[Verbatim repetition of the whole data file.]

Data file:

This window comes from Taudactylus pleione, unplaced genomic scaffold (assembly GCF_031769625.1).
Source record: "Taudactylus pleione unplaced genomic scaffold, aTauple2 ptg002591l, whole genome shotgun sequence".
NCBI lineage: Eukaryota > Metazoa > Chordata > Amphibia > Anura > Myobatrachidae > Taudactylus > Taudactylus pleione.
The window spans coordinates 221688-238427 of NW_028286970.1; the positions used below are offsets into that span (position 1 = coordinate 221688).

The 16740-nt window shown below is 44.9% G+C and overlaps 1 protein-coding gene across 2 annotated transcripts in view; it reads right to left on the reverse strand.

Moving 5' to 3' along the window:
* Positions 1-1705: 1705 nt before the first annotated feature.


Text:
This window comes from Taudactylus pleione, unplaced genomic scaffold (assembly GCF_031769625.1).
Source record: "Taudactylus pleione unplaced genomic scaffold, aTauple2 ptg002591l, whole genome shotgun sequence".
NCBI lineage: Eukaryota > Metazoa > Chordata > Amphibia > Anura > Myobatrachidae > Taudactylus > Taudactylus pleione.
The window spans coordinates 221688-238427 of NW_028286970.1; the positions used below are offsets into that span (position 1 = coordinate 221688).

The 16740-nt window shown below is 44.9% G+C and overlaps 1 protein-coding gene across 2 annotated transcripts in view; it reads right to left on the reverse strand.

Moving 5' to 3' along the window:
* Positions 1-1705: 1705 nt before the first annotated feature.